After going through a hundred house listings and attending a dozen Open Houses, we finally settled on buying our first home! The top item on my To-Do list for the last few weeks has been “Hunt for furniture deals”. My Pinterest homepage looks like an IKEA catalogue, each board dedicated to a specific part of my new home.
For a long time, I have pictured what my first home would look like: light wood floors, a rustic dining table, a cozy reading nook with lots of natural light pouring in. The works.
Now, an important part of this fantasy was to have a comfortable white couch. I know -- not the most practical option. But I wasn’t ready to give up my dream just yet. I sat in front of my laptop ready to find that handful of women on the worldwide web who have dared to take on The White Couch. All of them admitted that maintaining a white couch can be daunting. While some suggested keeping extra white slipcovers, others had a strict "no eating on the couch” policy. After hours of research, I am torn between my fantasy couch and the horror of having to scrub out curry stains from white upholstery.
But it did get me thinking. Why all the commotion, dedicated threads and blogs on keeping a white couch pristine? It isn’t that white attracts more dirt, just that the dirt sticks out against the white. Shades of black, brown and grey help you get away with a little grime, but white is unforgiving. (Even wearing white keeps you mindful of where you sit or what you lean against!)
It reminds me of the stark contrast of my sin against God's Holiness. Before I knew and understood the gospel, I was what the world would call a “good person”. I did well in school, didn't get into bad company, was an obedient child to my parents, and respected my elders. I genuinely believed I was a good person! Of course, I had the occasionally lying, jealousy, slamming the door in rebellion towards my mom, but in my head it wasn’t all that bad! Every kid did that!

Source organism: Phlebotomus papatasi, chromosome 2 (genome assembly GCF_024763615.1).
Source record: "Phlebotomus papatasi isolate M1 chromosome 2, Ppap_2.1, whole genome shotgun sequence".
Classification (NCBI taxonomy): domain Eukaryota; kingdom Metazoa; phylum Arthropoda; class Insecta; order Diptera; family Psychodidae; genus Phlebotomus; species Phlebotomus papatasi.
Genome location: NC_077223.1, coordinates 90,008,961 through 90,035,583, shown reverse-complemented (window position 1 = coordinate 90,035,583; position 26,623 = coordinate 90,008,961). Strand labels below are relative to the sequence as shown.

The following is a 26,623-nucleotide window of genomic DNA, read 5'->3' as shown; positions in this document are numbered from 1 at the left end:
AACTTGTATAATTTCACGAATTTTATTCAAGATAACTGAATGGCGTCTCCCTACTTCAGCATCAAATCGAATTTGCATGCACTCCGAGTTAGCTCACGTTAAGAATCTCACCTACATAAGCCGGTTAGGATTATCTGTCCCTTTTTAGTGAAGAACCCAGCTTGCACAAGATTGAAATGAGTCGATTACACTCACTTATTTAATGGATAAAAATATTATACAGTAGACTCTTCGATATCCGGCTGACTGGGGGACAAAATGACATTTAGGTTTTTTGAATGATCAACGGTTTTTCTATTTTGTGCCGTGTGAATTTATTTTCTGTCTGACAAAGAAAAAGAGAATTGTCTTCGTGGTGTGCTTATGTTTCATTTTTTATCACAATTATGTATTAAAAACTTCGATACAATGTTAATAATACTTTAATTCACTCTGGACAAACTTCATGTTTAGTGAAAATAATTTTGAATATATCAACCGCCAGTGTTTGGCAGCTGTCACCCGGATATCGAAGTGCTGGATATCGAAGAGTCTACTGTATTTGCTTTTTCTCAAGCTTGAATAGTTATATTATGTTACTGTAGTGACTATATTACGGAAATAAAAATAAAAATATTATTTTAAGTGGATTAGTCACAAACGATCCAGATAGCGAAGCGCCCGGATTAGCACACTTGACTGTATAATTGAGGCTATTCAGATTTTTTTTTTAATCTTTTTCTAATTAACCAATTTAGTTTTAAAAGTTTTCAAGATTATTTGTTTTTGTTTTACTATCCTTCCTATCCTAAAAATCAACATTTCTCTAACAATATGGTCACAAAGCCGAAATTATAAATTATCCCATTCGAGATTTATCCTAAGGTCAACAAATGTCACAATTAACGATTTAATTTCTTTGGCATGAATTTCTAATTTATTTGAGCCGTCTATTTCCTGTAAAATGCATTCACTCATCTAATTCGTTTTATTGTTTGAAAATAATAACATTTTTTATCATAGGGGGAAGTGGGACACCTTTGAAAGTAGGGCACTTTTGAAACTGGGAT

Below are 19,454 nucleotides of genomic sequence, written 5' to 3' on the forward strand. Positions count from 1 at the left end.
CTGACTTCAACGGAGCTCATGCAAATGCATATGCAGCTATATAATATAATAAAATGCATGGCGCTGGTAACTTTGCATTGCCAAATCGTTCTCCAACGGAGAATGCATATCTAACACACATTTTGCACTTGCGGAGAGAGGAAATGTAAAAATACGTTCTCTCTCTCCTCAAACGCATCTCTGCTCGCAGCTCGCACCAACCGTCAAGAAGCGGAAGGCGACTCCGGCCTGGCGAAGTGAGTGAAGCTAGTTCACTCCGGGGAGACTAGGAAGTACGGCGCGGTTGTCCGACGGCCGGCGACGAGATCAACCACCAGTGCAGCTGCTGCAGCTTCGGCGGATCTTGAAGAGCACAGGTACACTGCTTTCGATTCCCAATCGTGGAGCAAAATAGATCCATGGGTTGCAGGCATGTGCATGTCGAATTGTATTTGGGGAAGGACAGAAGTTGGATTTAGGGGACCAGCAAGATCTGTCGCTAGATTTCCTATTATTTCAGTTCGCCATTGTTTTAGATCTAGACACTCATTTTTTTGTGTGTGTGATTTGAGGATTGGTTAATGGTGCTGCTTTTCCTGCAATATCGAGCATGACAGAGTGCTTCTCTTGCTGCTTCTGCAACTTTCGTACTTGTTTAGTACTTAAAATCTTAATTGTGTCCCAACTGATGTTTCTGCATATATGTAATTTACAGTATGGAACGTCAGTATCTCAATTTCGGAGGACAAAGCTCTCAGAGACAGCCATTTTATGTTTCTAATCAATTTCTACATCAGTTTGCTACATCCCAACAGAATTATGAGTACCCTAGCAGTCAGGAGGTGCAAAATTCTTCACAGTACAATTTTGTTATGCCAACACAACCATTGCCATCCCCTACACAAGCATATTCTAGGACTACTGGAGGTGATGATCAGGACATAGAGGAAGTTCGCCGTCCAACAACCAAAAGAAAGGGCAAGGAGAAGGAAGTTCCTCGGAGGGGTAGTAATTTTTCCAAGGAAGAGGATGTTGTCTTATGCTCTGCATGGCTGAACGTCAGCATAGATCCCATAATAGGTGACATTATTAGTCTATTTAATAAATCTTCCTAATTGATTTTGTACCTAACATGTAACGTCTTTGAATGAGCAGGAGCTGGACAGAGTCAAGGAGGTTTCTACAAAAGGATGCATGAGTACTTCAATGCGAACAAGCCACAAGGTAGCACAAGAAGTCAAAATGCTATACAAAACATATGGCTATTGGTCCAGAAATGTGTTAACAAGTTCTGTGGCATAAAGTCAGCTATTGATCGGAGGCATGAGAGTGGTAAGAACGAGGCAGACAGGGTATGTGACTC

What I compared myself against was the grey moral standards of the world, which have been ever-changing, as opposed to the absolute pristine standard of holiness set by a Holy God. I got away with my little dirty sins of the heart and mind, because no one ever really saw them. The grime wasn't that apparent against the grey of the world.
But, in my own heart, I was slowly but surely being convicted of how sinful my thoughts and actions were, and that God saw them all -- like curry on a white couch.
Isn't it amazing, then, that the power of Christ’s atoning sacrifice is to present us before the Father as spotless!
I remember a pastor asking a group of believers, "Are you a saint?" No one in the group claimed to be one. However, he explained, we are all positionally saints through Christ. In fact, we are referred to as His spotless bride!
As long as we are in this earthly flesh, we will constantly battle with sin. It is impossible to keep ourselves completely free of sin. But today the Father looks at us through His Son and declares us righteous. If my state of holiness solely depended on me, I would have a bigger problem than keeping a clean white couch! Yet
“ . . . Christ loved the church and gave himself up for her to make her holy, cleansing her by the washing with water through the word, and to present her to himself as a radiant church, without stain or wrinkle or any other blemish, but holy and blameless” (Ephesians 5:26-27).